Maldives get US input on Islamic law

January 7, 2005

Most law students spend their time writing case studies of hypothetical legal problems. But an assignment at the University of Pennsylvania Law School was a little more practical - helping to draft the world's first modern Islamic criminal code for a sovereign nation in the midst of sweeping democratic reforms.

The school faculty includes Paul Robinson, a former member of the US Sentencing Commission and an expert in criminal law who consults for various US states.

When the United Nations asked him to help draft a new criminal code for the Maldive Islands, he said he had thought his students would find it "quite educational".

He recalled his own time as counsel for a Senate subcommittee planning a US federal criminal code as "the single most educational experience I've had outside law school".

"I have frequently thought back on that experience and how that might translate into a law school opportunity," he said.

When he offered his students the chance to work with him on what has since become known as the Maldivian project, Professor Robinson got 50 applications for the 12 places in the class.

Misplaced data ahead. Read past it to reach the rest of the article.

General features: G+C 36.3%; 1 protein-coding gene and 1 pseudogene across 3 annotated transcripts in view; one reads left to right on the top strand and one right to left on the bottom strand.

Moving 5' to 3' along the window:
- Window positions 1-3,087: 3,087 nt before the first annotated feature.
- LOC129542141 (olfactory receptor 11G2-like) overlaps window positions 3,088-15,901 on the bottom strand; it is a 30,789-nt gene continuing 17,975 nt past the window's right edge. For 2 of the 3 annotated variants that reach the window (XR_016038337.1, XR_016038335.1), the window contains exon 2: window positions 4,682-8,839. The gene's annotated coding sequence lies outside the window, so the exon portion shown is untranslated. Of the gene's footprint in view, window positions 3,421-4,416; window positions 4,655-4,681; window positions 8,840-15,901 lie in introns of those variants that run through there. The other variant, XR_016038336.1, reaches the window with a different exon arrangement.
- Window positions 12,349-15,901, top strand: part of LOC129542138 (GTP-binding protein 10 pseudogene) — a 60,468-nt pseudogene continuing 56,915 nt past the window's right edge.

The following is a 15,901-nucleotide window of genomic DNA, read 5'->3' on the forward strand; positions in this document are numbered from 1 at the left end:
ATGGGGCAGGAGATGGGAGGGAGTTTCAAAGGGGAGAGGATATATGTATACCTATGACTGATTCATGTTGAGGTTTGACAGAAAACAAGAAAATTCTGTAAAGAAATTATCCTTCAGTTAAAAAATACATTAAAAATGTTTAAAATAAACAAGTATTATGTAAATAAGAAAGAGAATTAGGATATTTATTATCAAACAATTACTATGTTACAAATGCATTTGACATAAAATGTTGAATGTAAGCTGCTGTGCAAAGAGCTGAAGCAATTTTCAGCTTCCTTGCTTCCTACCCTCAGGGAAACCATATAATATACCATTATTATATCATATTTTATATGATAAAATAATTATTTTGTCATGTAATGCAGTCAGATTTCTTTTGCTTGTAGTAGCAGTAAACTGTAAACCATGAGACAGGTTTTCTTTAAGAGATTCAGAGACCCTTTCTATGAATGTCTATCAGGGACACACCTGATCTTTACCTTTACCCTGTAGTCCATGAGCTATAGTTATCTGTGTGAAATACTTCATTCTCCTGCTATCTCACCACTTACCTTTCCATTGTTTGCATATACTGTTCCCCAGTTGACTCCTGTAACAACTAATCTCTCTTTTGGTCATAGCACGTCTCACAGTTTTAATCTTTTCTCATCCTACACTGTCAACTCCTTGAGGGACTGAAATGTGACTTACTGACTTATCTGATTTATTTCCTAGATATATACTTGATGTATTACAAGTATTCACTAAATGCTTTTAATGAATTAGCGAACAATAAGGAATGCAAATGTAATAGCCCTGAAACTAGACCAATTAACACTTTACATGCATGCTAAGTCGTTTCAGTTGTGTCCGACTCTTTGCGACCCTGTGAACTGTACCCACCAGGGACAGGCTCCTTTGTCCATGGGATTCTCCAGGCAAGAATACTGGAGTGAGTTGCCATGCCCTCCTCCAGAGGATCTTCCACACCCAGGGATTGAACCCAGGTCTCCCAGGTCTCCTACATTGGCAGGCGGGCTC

The students "have an energy level that is unbelievable", Professor Robinson said. "They are devoted to the process. They are extremely smart, they're the best of the best of our students, and we have a pretty good student population generally."

He said the class acted like a law firm. "We treat it as here's a client and we're hired as experts to provide technical expertise."

But the challenge went beyond training students in advanced criminal law.

First, the class had to research existing Maldivian criminal law, which Professor Robinson said was "a bit of a trick, because they don't really have a penal code; they have scattered criminal statutes that touch on penal law".

Law in the Maldives is based on Sharia, so the students had to master that before doing anything else. A Penn professor of Islamic studies lectured on Islam and Islamic law.

"The cultural norms are quite different," Professor Robinson said. "What the Maldives will want to criminalise and the ranking of the seriousness of offences will be different in many ways (from the US system). They criminalise adultery, for example, whereas most American jurisdictions have dropped it."

There are also "gender differences" over issues such as bigamy and rules on whether a wife must consent to her husband's marriage to another woman.

"Some of these provisions have symbolic religious significance more than practical importance," Professor Robinson said. "I've never actually heard of anybody who has more than one wife, though it may well be that there are some somewhere."

Some students have travelled to the Maldives to present their work to an advisory committee there. The proposed criminal code is still subject to Maldivian parliamentary approval.

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